A customer makes a transaction at a Petrolimex Bank (PG Bank) office. PHOTO: WWW.PGBANK.COM.VN
A series of banks have announced plans to merge as the central bank continues to accelerate the process of restructuring and refinancing bad debt.
However several experts warn that mergers and acquisitions don't offer a workable solution for banks that, by all rights, should be bankrupt.
During a shareholders meeting on April 18, the management board of Petrolimex Bank (PG Bank) submitted a plan to merge with an unnamed bank -- details of the plan remain sketchy.
The bank had previously informed shareholders that it was 40 percent owned by fuel importer and distributor Petrolimex and planned to merge with VietinBank, the country's second-largest bank by assets.
Sacombank, the country's ninth-largest bank by assets has announced a plan to acquire Southernbank to become Vietnam’s fifth-largest lender by assets behind the four state-owned giants Agribank, BIDV, Vietcombank, and Vietinbank.
Meanwhile, Maritime Bank is set to acquire Mekong Development Bank. These two acquisitions have already been approved, in principle, by the State Bank of Vietnam.
Commercial bank Vietcombank plans to gather shareholders’ opinion about the proposed M&A activities in the near future.
Economist Nguyen Tri Hieu said: “M&A is not the best measure for strengthening the banking system. It is difficult for two weak banks to become a strong one by merging. Even the merger between a strong bank and a weak one often reduces the former's health.”
“We should have let weak banks declare bankruptcy,” he said. The central bank has said that it will not allow the “uncontrolled collapse” of financial institutions while the system undergoes a restructuring effort that began in 2011. The collapse of a single bank might lead to a domino effect and threaten the entire system, according to the state lender. So it has asked them to merge.
“We're running against the principle of the market economy by trying to keep weak banks alive," Hieu said. "If the situation persists, the banking system's difficulties will not be resolved.”
The bankruptcy of a weak bank could erode public faith, which could lead to a collapse in the banking system. Authorities should prepare measures to minimize the side effects, Hieu said. “We should not avoid the measure due to apprehensions about their side effects.”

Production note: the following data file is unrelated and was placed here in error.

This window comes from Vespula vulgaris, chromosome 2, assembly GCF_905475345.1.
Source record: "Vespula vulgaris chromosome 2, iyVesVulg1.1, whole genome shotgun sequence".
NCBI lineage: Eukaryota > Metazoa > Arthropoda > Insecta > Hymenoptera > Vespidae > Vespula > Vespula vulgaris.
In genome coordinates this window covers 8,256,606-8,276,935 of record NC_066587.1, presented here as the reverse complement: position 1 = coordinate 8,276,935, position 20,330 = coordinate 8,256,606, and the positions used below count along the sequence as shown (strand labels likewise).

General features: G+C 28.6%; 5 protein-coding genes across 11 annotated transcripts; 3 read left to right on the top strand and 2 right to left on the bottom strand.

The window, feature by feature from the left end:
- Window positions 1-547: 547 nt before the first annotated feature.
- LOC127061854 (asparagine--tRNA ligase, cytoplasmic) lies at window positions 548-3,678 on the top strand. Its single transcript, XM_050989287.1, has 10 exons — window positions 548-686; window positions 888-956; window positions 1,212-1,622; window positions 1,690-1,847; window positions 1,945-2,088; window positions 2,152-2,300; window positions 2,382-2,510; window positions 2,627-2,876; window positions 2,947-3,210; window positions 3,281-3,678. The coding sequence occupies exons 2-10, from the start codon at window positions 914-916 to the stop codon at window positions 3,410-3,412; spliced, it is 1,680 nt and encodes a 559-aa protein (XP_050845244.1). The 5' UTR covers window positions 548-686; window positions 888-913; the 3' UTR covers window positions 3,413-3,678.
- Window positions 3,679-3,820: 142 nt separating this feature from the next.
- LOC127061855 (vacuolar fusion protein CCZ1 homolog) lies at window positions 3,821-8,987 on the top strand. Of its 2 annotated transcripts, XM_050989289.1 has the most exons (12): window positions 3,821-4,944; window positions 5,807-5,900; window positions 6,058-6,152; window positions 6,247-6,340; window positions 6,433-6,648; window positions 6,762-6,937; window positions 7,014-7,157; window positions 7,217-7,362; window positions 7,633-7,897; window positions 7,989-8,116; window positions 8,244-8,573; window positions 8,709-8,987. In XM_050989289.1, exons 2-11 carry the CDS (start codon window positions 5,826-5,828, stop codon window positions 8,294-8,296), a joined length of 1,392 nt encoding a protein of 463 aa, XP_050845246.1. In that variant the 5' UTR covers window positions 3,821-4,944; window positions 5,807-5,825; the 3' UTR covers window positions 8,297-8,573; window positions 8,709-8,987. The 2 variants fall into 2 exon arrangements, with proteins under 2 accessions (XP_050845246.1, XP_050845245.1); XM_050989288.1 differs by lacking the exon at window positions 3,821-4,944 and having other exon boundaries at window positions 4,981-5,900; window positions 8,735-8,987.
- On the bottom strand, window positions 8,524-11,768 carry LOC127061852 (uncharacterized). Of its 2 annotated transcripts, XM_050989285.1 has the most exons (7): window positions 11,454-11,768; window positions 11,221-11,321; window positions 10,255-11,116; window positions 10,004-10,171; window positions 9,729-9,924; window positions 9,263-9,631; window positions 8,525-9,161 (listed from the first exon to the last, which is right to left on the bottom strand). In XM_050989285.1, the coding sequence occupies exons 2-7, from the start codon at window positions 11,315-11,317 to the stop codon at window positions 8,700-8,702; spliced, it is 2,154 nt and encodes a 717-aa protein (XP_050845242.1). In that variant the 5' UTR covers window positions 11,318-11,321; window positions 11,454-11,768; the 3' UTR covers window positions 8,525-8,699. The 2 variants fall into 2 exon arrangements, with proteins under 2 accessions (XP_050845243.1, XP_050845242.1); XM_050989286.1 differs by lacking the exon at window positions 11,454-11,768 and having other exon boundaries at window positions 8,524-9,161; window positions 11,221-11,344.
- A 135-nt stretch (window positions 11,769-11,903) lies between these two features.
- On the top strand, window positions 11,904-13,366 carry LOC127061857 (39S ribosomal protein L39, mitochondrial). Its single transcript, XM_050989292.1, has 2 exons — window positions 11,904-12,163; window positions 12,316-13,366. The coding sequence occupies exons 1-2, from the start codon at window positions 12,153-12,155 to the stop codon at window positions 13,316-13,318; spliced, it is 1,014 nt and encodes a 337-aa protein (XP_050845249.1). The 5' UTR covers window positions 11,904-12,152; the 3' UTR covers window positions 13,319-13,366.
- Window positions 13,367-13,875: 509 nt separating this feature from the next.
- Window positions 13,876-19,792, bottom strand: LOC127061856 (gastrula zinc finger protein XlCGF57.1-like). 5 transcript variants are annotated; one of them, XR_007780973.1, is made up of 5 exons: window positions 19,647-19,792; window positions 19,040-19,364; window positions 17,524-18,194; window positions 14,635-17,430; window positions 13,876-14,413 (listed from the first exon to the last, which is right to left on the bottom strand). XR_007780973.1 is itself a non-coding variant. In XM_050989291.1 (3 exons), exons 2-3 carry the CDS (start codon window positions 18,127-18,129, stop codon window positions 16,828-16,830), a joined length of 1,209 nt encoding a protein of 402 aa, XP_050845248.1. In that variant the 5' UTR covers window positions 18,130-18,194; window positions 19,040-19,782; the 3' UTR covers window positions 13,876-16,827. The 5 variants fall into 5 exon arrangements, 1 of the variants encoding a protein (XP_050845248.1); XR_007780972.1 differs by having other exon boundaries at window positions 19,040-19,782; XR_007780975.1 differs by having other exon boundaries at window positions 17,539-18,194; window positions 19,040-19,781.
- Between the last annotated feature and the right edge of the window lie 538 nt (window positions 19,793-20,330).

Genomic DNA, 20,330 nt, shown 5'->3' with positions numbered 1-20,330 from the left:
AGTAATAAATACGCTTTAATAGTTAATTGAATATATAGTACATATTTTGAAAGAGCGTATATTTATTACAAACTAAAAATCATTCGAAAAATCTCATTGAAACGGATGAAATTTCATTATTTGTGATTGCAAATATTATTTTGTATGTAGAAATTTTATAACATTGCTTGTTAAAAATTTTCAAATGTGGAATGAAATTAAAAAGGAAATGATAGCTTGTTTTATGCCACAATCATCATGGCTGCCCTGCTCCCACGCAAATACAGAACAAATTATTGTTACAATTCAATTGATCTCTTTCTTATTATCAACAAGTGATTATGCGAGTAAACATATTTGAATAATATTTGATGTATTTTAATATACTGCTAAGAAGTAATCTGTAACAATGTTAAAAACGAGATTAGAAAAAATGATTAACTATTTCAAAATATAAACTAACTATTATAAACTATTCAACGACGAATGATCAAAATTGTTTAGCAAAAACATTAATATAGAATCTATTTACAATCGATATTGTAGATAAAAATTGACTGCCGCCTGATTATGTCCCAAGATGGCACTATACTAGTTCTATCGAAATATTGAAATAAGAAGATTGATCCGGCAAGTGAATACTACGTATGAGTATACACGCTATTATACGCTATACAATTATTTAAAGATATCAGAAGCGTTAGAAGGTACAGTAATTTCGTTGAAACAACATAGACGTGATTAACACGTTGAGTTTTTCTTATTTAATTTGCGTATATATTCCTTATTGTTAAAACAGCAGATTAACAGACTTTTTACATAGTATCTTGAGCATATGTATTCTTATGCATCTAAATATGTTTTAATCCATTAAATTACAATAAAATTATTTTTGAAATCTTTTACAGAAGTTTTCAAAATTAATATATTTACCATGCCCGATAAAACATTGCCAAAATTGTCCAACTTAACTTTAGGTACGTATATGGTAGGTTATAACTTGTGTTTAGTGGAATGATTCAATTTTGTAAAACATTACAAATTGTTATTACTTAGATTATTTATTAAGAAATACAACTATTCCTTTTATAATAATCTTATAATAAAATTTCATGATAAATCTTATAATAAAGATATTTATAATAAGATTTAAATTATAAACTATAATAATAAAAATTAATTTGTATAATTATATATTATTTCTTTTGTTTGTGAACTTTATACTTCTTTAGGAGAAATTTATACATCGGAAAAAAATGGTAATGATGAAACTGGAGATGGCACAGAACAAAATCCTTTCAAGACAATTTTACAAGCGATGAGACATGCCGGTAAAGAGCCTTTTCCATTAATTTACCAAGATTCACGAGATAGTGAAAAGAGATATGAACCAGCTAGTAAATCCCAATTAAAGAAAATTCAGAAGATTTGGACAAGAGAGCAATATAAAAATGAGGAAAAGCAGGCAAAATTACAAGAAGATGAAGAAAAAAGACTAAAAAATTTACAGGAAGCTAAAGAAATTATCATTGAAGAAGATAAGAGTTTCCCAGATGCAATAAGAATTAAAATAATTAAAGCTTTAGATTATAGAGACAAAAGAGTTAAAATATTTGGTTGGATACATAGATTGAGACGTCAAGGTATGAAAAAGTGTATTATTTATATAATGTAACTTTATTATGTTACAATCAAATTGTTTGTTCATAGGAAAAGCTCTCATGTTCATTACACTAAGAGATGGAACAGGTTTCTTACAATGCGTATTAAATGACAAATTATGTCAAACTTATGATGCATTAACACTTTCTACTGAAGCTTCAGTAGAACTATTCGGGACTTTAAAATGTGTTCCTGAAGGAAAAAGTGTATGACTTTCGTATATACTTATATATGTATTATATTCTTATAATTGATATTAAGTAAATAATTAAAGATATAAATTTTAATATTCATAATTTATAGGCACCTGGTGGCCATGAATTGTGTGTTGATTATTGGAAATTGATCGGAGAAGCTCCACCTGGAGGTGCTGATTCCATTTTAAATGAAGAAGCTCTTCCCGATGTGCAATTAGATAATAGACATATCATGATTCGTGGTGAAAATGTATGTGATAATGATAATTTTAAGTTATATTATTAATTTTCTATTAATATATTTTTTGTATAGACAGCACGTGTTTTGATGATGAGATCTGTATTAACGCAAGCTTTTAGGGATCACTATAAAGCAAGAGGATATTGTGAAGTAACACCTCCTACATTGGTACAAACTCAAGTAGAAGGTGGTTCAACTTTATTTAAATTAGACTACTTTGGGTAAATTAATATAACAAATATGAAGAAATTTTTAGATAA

Victoria KwaKwa, Country Director of the World Bank (WB) in Vietnam, said M&A won't suffice to restructure Vietnam's banking system.
It is one of many measures to reform the banking system in many countries. Some banks could become stronger after the M&A, but others may actually get weaker, she said.
Vietnam should consider forcing its weakest banks to declare bankruptcy to ensure the overall safety of the system, she added.
Economist Bui Kien Thanh agreed with KwaKwa, saying: “Weak banks should be eliminated. It is the most effective way to restructure a system.”
Because there are too many weak banks, M&A can't solve the system’s problem. Merging a strong bank with a weak one cannot create a strong institution, he argued.
Thanh said: “It's easy for an institution to invest some VND3 trillion ($142.9 million) in buying a bank. However, the issue is whether it can bear the bank’s some VND30 trillion worth of bad debts or not.”
Bad debts at many banks now exceed their charter capital.
“Like businesses, poorly-operated banks should be permitted to go bankrupt. In other countries, bankruptcy in the banking sector is not unheard of,” Thanh said.
The central bank has planned to cut the number of local commercial banks from the current 30 to between 14 and 17 in the next three years.
Economist Hieu said the government should have encouraged mergers between strong banks instead of pushing them to merge with institutions on the verge of the bankruptcy. The issue should be reviewed to ensure that future mergers create stronger banks.
Nguyen Duc Thanh, director of the Vietnam Center for Economic and Policy Research at the Vietnam National University in Hanoi, said: “M&A should be temporary measure to deal with the issues of cross ownership or bad debts in the banking system.”
In the future, bank operations should be decided by the market, he said adding that non-performing loans, cross-ownership, and mismanagement have stymied the banking system.
The central bank has called for takeovers and restructuring at weak banks to reform the system since 2011.
Six or seven banks will be forced into mergers and takeovers this year, according to the central bank. The plan entered its second phase and the number of banks taken over by other banks is expected to climb to 7-10 by year's end.
The central bank has fully dealt with eight out of nine weak banks it identified in late 2011.